Values-based learnings from 13 countries in Europe and beyond
The level to which consumers are able to keep up with the complexities of modern life and try and ensure a better future is explored in ING’s joint-report with Glocalities.
Growing inequality is one of the biggest social, economic and political challenges facing the modern world, a struggle between those who increasingly ‘have’ and those who increasingly ‘have-less’. And with the recent economic crisis threatening the survival of the welfare state around the globe, the shift to self-reliance means those without the tools to look after themselves are being left behind.
The level to which consumers are able to keep up with the complexities of modern life and try and ensure a better future is explored in ING’s joint-report with Motivaction: Bridging The Empowerment Divide, which reveals sharp divisions on personal goals and expectations of standard of living depending on people’s background, income, personal circumstances and where they live.
Encouragingly, more than a third (37%) of Europeans are optimistic their standard of living will rise in the next five years. But in the same breath almost a quarter (23%) expect it to fall – leaving a net balance of just 14% who are positive about the future.
Sluggish growth in Europe is exposing a clear divide in society, and our research has found people’s expectations strongly reflect their experiences over the last five years. 60% of those who feel better off from the last five years are optimistic about the future, while over half (53%) of those feeling worse off expect their situation to deteriorate further – revealing a picture of rising inequality.
Generally, in the faster growing Eastern economies people are more positive about the future as the economies continue to mature, while a lacklustre recovery in Western Europe is leaving people less optimistic. One exception is Spain, however, where people are significantly more optimistic about their living standards following a robust economic rebound.
The differences at country and regional levels are stark. But drilling down deeper reveals even more significant groups of people who feel isolated in the economic and social domain.
Lower standards of living and greater pessimism are more prevalent among lower income classes, the lower educated and older people – and it’s also this group who we find don’t have clear financial, professional or personal goals. As a result, many feel discouraged about the future and tend to focus on the here and now.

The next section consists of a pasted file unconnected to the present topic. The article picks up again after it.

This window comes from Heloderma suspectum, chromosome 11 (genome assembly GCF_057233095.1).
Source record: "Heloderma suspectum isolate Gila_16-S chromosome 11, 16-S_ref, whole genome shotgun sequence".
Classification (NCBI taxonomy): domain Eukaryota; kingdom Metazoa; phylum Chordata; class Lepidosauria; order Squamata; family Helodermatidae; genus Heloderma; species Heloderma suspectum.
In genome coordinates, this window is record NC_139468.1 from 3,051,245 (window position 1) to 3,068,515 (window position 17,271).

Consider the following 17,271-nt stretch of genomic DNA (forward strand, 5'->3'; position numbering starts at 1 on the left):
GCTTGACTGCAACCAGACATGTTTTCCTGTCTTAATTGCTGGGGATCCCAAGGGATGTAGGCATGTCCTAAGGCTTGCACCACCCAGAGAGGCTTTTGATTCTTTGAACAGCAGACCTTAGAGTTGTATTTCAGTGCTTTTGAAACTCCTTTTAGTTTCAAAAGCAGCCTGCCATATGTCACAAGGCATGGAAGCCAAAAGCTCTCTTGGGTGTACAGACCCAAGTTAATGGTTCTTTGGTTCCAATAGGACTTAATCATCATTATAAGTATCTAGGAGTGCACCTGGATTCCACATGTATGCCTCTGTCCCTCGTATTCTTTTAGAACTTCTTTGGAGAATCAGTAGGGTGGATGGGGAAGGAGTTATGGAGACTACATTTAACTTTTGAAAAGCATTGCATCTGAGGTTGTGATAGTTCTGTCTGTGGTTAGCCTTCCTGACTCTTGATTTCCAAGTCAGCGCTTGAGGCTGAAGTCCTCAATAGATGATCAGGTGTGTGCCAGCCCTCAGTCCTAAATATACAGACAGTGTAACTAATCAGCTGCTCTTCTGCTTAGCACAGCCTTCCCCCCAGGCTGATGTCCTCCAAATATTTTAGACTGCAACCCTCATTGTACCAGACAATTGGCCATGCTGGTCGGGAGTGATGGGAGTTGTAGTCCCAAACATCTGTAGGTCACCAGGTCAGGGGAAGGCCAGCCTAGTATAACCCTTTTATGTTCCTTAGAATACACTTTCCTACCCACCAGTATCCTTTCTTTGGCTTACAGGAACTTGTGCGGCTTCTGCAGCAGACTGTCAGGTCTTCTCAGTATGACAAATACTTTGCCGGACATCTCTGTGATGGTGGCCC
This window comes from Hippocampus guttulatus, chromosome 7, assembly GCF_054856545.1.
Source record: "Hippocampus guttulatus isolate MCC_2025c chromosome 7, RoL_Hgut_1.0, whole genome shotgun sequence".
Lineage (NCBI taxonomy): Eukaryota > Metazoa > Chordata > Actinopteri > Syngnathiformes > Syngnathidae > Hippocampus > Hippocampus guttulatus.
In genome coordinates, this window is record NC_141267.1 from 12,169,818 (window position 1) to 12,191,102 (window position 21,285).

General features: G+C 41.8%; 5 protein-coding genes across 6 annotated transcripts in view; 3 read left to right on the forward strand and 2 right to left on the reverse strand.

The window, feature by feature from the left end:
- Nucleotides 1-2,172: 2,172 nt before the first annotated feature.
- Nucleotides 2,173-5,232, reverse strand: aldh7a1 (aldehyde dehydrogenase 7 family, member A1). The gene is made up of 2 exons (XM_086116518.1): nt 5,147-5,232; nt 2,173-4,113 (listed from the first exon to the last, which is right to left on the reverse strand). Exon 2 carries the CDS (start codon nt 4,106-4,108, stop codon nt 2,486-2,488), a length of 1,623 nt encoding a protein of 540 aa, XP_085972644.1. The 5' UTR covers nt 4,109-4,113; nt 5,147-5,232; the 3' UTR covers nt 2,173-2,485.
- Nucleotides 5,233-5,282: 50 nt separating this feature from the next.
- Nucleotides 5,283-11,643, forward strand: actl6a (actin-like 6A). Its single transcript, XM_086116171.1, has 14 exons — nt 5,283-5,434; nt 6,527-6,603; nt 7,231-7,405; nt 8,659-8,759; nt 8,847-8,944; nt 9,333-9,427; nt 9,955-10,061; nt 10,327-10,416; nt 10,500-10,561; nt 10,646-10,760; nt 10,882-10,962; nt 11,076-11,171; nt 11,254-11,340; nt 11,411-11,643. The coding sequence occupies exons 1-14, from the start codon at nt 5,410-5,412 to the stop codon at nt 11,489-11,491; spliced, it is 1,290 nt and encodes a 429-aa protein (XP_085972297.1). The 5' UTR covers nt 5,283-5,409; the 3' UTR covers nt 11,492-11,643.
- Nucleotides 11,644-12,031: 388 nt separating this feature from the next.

Overall more than half of people in Europe (55%) lack financial goals – a significant number - and the proportion is higher among those with lower incomes.
In contrast, those from higher income and highly educated groups are more likely to have experienced rising standards of livings, set financial goals and are more optimistic for the future.
Optimists not only more often have clear financial goals, they are more goal oriented in general - 43% indicate that they also have clear personal goals and 46% have clear professional goals. While for pessimists these figures are only 27% and 21%.
What we can therefore see from the study is a strong correlation between personal goal setting and people’s ability to keep up with the twists and turns of modern life.
So what does all of this actually mean? And what do organisations need to do to address this?
The problem is a lack of growth and unequal distribution is leading to increasing diversity across society and between countries. This means different sections of society require different levels of support, and the real challenge is how we can empower the more disengaged end of society to help them take steps to improve their lives.
Addressing this means organisations need to look beyond consumers’ finances and behaviour to gain an understanding of their goals and motivations. Unless we can grasp what people are trying to achieve, we will not be able to empower them.
But it’s also important to recognise that while people’s goals and motivations are interacting with changing economic circumstances, they are not solely determined by economic or demographic considerations. The picture is much richer than this, in which people’s goals reflect their values and beliefs, as well as their evolving lifestyles, family relationships and social situations.
As a result, there is no “one size fits all” approach to empowering people to make better decisions. This is the empowerment divide that the Think Forward Initiative is committed to addressing.